- Derived onshore/offshore data products.
This second category refers to higher order data products than those included in (1), including data products that integrate onshore and offshore data. Examples include earthquake catalogs, moment tensor solutions, tremor catalogs etc. Generating these higher-order products is challenging as it involves integrating very different types of data from multiple non-uniform networks and therefore requires specific funding for the task. At the same time, it provides first-order information upon which a great deal of science can be done.
- Science proposals to make use of the CI data (onshore and offshore) to address a variety of questions.
Data are already available from the onshore instruments and will be available from the offshore instruments following the first 2012 cruise, which is currently scheduled for May 2012. Land/Sea proposals may be co-reviewed by Earthscope and GeoPRISMS programs.
Type 1 proposals should be sent to The Marine Geology and Geophysics (MGG) Program in OCE (next deadline is Feb. 15, 2012). It is essential that those wishing to submit contact Dr. Richard Carlson (email@example.com) PRIOR to submitting their proposal. Failure to do so could result in NSF returning the proposal without review. Type 1 proposals can be supplements to existing awards, or new stand-alone proposals.
Type 2 proposals involving land studies only should be sent to the EarthScope Program (next deadline is July 16, 2012). Earthscope contacts are Greg Anderson and Chuck Estabrook (firstname.lastname@example.org; email@example.com), who should be contacted prior to submission. Type 2 proposals involving both land and sea should be submitted to the GeoPRISMS program (next deadline is July 1, 2012). Contacts are Bilal Haq (firstname.lastname@example.org) and Jennifer Wade (email@example.com) and they should be contacted prior to submission. Alternatively, type 2 proposals involving OBS data can be sent to MGG by February 15, 2012 (with prior approval from Richard Carlson- firstname.lastname@example.org only.) Type 2 proposals can be stand-alone proposals, or data products may be generated as parts of a Type 3 science proposal.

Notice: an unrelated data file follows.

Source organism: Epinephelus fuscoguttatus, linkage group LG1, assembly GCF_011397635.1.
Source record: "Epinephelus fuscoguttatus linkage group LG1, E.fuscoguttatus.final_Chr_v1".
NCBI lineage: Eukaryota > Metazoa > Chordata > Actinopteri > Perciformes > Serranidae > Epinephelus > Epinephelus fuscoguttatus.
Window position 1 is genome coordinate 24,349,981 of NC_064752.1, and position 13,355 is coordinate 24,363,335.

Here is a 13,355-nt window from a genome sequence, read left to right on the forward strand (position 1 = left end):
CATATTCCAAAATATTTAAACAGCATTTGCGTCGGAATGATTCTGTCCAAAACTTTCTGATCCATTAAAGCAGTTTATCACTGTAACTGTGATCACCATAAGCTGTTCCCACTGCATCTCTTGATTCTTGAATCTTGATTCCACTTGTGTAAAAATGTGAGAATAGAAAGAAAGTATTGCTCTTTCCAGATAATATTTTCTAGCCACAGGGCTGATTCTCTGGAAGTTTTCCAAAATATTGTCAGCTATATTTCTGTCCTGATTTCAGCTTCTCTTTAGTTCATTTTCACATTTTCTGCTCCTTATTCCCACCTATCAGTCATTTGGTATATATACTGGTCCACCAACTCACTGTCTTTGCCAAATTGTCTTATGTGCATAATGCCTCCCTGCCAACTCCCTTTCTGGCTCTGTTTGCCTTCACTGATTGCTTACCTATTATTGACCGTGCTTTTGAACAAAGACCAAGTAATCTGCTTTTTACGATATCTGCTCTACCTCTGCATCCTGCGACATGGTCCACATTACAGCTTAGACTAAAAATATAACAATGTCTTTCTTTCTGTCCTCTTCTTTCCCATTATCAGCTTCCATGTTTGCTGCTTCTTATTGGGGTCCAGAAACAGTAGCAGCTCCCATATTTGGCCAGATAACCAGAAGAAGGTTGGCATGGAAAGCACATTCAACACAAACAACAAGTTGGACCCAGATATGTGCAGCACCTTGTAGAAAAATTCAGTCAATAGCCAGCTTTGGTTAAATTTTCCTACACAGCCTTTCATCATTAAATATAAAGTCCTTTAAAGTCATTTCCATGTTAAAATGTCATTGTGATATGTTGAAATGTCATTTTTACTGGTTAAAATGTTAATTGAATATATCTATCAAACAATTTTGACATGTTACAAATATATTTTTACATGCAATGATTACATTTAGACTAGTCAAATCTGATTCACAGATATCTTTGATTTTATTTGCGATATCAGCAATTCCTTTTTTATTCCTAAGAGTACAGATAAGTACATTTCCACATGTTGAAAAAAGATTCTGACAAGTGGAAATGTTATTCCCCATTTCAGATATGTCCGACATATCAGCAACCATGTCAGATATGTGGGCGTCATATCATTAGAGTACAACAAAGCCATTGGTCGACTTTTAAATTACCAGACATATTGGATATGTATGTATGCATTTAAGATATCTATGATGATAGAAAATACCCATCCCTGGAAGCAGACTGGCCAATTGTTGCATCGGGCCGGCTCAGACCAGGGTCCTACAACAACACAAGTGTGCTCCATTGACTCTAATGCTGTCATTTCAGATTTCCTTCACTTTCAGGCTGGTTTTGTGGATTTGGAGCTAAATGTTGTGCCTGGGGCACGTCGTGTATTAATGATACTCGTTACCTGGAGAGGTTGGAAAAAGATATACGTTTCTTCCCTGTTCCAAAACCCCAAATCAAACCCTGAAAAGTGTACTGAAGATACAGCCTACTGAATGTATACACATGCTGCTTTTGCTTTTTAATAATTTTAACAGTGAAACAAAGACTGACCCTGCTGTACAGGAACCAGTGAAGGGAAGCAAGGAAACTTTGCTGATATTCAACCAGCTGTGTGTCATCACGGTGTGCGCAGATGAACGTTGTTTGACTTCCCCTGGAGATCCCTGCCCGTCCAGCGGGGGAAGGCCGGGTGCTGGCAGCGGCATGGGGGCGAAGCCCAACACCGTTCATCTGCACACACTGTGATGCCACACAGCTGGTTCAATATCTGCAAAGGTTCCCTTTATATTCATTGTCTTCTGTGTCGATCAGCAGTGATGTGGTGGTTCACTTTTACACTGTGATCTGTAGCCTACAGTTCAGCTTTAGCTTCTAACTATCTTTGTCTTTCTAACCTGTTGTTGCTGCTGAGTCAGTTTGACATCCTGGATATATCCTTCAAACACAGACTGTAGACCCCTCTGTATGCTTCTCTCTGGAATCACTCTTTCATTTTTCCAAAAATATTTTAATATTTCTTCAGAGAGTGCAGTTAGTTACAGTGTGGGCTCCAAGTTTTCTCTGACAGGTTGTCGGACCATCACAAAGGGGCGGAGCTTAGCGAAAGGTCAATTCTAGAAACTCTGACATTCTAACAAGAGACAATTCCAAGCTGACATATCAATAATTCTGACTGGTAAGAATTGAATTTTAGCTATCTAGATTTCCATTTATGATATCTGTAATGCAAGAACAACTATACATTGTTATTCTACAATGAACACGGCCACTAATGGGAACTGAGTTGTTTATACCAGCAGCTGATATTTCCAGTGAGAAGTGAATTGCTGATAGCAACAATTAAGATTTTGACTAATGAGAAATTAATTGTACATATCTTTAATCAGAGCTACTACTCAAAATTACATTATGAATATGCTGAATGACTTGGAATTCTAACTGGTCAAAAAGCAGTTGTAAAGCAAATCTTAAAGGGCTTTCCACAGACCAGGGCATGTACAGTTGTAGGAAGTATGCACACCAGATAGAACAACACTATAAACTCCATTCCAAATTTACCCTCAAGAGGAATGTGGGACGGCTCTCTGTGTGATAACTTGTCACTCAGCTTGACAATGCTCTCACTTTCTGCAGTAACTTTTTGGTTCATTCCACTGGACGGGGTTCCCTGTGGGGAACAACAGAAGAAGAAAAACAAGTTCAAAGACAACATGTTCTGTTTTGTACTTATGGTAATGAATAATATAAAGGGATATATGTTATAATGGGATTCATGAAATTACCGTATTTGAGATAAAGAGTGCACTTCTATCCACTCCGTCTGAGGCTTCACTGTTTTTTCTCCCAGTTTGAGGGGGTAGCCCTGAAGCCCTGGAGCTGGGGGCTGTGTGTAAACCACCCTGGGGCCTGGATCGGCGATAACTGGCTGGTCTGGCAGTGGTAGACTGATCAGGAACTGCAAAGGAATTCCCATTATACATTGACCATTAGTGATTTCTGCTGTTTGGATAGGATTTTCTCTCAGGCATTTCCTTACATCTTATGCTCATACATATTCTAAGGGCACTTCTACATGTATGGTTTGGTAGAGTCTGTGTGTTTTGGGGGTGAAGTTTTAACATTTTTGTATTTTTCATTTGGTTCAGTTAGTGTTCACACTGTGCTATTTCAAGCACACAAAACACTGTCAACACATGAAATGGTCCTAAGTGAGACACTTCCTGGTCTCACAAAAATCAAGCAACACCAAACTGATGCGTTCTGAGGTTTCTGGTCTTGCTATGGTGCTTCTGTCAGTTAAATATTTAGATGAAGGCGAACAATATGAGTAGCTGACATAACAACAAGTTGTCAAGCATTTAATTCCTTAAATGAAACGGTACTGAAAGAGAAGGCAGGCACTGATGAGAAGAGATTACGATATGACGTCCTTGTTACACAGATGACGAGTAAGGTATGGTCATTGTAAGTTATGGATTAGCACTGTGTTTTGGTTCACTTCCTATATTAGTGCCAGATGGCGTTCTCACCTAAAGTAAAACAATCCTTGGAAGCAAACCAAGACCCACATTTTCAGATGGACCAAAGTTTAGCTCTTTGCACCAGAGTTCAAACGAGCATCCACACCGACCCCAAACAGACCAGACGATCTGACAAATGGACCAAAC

Type 3 proposals for land work should go to the programs listed above for Type 2. For ocean proposals or land/ocean proposals, there will have to be corrected OBS data and metadata available. For this reason, we do not expect proposals prior to late 2012 and possibly later. Be sure to contact Richard Carlson - email@example.com prior to submission of these.
It is important to note that many proposals will probably be considered for co-review by GeoPRISMS, Earthscope, and MGG, so prospective submitters should be sure to discuss this possibility prior to submission.
David Conover, Division Director Ocean Sciences Division
Robert Detrick, Divison Director Earth Sciences Division